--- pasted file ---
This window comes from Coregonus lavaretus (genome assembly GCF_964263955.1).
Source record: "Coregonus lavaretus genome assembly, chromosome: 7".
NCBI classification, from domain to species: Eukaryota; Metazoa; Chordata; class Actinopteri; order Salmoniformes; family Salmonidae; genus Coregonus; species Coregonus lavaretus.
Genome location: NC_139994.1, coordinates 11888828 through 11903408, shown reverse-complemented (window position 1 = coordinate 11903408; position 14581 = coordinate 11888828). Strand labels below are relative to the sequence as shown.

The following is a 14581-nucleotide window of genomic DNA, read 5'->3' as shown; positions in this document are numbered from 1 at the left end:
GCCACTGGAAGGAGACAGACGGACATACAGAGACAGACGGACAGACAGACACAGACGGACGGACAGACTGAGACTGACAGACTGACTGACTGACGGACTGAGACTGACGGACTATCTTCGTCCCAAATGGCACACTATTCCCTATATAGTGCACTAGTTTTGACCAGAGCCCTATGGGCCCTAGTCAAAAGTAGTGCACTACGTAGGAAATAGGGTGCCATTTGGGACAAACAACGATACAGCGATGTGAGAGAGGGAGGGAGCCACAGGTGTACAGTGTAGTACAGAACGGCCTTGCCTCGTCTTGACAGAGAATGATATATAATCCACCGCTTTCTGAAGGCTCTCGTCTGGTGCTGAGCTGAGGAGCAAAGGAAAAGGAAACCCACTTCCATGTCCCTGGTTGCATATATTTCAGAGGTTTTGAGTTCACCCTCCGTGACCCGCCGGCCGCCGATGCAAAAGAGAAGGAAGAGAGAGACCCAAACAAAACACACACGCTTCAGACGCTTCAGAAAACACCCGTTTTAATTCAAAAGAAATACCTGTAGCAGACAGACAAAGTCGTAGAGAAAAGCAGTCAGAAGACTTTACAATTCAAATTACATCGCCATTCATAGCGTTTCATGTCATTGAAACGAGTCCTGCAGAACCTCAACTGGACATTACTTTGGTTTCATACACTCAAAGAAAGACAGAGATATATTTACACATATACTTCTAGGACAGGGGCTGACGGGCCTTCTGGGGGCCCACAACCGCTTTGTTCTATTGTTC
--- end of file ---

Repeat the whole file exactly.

This window comes from Coregonus lavaretus (genome assembly GCF_964263955.1).
Source record: "Coregonus lavaretus genome assembly, chromosome: 7".
NCBI classification, from domain to species: Eukaryota; Metazoa; Chordata; class Actinopteri; order Salmoniformes; family Salmonidae; genus Coregonus; species Coregonus lavaretus.
Genome location: NC_139994.1, coordinates 11888828 through 11903408, shown reverse-complemented (window position 1 = coordinate 11903408; position 14581 = coordinate 11888828). Strand labels below are relative to the sequence as shown.

The following is a 14581-nucleotide window of genomic DNA, read 5'->3' as shown; positions in this document are numbered from 1 at the left end:
GCCACTGGAAGGAGACAGACGGACATACAGAGACAGACGGACAGACAGACACAGACGGACGGACAGACTGAGACTGACAGACTGACTGACTGACGGACTGAGACTGACGGACTATCTTCGTCCCAAATGGCACACTATTCCCTATATAGTGCACTAGTTTTGACCAGAGCCCTATGGGCCCTAGTCAAAAGTAGTGCACTACGTAGGAAATAGGGTGCCATTTGGGACAAACAACGATACAGCGATGTGAGAGAGGGAGGGAGCCACAGGTGTACAGTGTAGTACAGAACGGCCTTGCCTCGTCTTGACAGAGAATGATATATAATCCACCGCTTTCTGAAGGCTCTCGTCTGGTGCTGAGCTGAGGAGCAAAGGAAAAGGAAACCCACTTCCATGTCCCTGGTTGCATATATTTCAGAGGTTTTGAGTTCACCCTCCGTGACCCGCCGGCCGCCGATGCAAAAGAGAAGGAAGAGAGAGACCCAAACAAAACACACACGCTTCAGACGCTTCAGAAAACACCCGTTTTAATTCAAAAGAAATACCTGTAGCAGACAGACAAAGTCGTAGAGAAAAGCAGTCAGAAGACTTTACAATTCAAATTACATCGCCATTCATAGCGTTTCATGTCATTGAAACGAGTCCTGCAGAACCTCAACTGGACATTACTTTGGTTTCATACACTCAAAGAAAGACAGAGATATATTTACACATATACTTCTAGGACAGGGGCTGACGGGCCTTCTGGGGGCCCACAACCGCTTTGTTCTATTGTTC